The discovery that TDP-43-positive inclusions characterize FTLD-TDP and ALS was quickly followed by efforts from multiple groups to determine whether mutations in TARDBP are associated with these diseases. The first mutations were described in 2008, with missense mutations in the TARDBP gene being described in both familial and sporadic cases of ALS.91–102 To date, over 30 different mutations from 19 patients with familial ALS and 31 patients with sporadic ALS have been identified (Figure 2). These mutations all seem to show an autosomal dominant pattern of inheritance.103 A mutation in TARDBP has also been linked to two cases of FTLD–MND. One of these individuals presented with behavioral impairment, while the other presented with language impairment. In both cases, motor symptoms developed 2 years after disease onset.104 Interestingly, the TARBDP mutation found in these FTLD–MND cases (causing a substitution of glycine with serine at amino acid 295) had previously been described in two patients with ALS who had displayed no apparent cognitive impairment.100,101 Finally, a TARDBP missense mutation has now been described in one patient with sporadic FTLD-TDP, who presented with behavioral impairment but no clinical signs of MND.105 Whether further reports of TARDBP mutations in FTLD without MND will emerge remains to be seen. Of note, 31 of the TARDBP mutations described to date reside within the glycine-rich domain of TDP-43.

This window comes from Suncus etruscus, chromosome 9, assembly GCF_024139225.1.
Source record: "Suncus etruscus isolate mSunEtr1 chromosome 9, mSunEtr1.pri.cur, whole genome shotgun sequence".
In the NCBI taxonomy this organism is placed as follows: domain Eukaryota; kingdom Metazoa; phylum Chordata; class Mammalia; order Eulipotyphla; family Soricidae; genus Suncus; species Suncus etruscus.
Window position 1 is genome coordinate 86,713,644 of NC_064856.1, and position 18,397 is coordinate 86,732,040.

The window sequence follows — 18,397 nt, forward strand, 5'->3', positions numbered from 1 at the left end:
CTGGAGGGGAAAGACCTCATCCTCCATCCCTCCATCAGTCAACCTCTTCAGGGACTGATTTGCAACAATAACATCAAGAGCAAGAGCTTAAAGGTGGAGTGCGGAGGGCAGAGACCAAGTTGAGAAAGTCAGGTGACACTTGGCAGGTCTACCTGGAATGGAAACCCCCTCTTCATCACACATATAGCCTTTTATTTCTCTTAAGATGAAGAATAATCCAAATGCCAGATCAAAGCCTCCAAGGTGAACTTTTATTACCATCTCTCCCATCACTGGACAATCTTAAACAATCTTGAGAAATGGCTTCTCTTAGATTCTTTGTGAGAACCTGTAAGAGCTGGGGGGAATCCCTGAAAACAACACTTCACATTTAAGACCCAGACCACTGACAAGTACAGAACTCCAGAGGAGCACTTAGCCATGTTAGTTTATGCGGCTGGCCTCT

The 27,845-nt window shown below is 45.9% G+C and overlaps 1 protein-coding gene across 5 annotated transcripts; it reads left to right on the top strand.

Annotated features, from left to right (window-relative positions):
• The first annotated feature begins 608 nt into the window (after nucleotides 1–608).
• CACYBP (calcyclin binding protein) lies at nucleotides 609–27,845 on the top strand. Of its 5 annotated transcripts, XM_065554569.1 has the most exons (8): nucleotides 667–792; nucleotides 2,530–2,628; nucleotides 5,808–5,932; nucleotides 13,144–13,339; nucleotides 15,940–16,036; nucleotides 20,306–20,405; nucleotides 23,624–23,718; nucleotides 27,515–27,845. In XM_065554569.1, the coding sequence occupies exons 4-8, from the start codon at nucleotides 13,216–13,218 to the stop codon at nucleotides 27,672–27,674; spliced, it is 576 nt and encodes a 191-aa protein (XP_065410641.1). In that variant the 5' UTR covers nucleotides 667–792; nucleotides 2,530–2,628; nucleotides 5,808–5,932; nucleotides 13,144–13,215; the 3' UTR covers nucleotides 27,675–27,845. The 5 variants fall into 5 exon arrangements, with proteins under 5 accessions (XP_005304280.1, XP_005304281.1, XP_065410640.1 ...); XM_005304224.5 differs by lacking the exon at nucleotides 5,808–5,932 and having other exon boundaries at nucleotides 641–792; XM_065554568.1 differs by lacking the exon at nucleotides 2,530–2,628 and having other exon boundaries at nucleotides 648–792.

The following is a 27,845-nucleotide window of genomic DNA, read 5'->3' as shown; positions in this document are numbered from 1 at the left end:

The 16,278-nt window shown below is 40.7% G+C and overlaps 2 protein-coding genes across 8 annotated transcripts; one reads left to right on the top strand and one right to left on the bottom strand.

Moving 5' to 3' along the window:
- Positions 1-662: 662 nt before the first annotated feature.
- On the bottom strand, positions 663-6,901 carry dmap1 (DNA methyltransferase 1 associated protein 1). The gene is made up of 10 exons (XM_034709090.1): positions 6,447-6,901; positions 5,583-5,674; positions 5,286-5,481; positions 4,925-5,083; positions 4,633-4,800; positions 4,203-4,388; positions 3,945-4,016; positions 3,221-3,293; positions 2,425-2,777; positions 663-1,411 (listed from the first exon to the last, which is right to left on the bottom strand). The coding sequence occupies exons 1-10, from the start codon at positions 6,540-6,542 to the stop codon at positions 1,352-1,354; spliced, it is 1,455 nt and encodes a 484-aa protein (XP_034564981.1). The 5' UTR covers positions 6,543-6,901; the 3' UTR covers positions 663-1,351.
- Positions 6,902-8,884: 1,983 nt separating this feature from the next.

The genetic evidence suggests that dysfunction of TDP-43 is sufficient to cause both ALS and FTLD-TDP. Moreover, the clustering of mutations within the glycine-rich domain points to an important role for this domain in disease pathogenesis, although efforts to recapitulate features of pathological TDP-43 with point mutation models have yielded mixed results.106